Ethiopian authorities have apologized for publishing school textbooks which mistakenly assigned Ras Dashen, the highest mountain in the country, to the Tigray region instead of the Amhara region where it is located.
The Ministry of Education apologized for the mistake in the sixth and tenth-grade textbooks amid raging anti-government protests, local media reported.
The sixth grade English textbook, which contained the erroneous maps of Ethiopia’s regional states, was published in 2004. The misleading map was also included in a tenth-grade nationality and ethics textbook published in 2010.
Ethiopia’s education officials did not specify the reason for the apology’s timing. However, widespread anti-government demonstrations have engulfed the East African country.
Activists opposed to Ethiopia’s ruling administration have dismissed the apology, arguing that the changes to the map were an intentional scheme to falsify the country’s history, the BBC reported.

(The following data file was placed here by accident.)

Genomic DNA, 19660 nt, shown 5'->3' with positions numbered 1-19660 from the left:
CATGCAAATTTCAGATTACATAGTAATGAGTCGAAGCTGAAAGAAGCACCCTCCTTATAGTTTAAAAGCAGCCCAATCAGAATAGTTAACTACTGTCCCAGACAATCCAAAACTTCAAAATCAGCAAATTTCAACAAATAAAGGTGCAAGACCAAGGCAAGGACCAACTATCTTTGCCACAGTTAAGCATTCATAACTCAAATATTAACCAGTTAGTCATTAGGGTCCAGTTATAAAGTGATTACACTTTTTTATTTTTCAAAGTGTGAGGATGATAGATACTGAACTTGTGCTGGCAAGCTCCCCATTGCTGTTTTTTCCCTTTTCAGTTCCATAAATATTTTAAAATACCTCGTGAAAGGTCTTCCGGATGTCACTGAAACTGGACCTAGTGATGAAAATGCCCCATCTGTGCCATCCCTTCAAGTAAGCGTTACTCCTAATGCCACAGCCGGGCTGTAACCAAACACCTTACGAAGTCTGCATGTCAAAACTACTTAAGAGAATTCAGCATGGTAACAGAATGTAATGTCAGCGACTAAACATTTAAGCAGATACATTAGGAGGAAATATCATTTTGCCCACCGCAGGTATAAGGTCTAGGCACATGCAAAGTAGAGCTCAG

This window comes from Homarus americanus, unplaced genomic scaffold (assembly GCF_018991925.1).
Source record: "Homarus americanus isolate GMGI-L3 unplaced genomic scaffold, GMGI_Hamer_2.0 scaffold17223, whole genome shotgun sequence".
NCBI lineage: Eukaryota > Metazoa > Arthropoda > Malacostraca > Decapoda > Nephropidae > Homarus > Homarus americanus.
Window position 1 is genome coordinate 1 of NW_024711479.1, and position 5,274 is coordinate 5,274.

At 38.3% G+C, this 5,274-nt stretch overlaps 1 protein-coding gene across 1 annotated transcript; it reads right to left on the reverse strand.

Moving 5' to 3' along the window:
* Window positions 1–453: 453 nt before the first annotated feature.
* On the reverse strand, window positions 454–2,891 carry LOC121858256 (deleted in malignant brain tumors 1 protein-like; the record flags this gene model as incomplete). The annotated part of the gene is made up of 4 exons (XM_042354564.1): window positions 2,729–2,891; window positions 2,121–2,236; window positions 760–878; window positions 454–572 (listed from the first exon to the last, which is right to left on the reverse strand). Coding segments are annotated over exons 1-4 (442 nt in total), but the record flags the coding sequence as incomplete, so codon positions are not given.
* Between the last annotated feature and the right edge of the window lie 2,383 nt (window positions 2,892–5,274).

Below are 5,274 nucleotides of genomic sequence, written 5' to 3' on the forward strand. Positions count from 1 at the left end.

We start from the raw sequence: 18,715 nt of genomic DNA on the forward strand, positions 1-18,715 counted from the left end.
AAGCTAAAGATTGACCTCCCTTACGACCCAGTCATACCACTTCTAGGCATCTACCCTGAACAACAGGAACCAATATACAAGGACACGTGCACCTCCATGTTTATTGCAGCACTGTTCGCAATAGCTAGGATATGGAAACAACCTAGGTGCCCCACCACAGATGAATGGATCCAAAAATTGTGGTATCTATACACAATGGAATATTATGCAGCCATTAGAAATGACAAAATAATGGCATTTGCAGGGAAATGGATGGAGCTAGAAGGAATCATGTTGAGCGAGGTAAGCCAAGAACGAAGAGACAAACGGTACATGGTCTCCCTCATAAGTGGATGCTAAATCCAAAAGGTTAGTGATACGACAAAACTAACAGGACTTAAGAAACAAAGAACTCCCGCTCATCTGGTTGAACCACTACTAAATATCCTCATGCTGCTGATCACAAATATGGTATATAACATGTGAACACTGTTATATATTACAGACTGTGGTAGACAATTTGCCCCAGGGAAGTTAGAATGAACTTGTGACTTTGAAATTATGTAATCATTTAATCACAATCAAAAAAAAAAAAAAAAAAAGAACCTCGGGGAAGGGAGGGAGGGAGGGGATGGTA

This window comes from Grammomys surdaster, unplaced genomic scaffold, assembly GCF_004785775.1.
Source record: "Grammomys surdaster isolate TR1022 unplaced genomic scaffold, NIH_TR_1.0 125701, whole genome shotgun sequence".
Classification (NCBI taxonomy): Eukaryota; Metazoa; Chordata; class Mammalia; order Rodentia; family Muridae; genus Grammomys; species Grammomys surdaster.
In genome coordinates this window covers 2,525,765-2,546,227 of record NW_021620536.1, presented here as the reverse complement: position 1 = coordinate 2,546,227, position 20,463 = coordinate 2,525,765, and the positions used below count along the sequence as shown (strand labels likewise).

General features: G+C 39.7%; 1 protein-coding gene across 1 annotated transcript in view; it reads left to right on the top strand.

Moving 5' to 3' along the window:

Ethiopia’s largest ethnic groups located in the Amhara and Oromia regions have been involved in the violent protests sparked by boundary disagreements.
According to Human Rights Watch, more than 400 people have died since the protests began last November in the Oromia region. Up to 100 protesters are estimated to have died this year after several clashes between demonstrators and the police.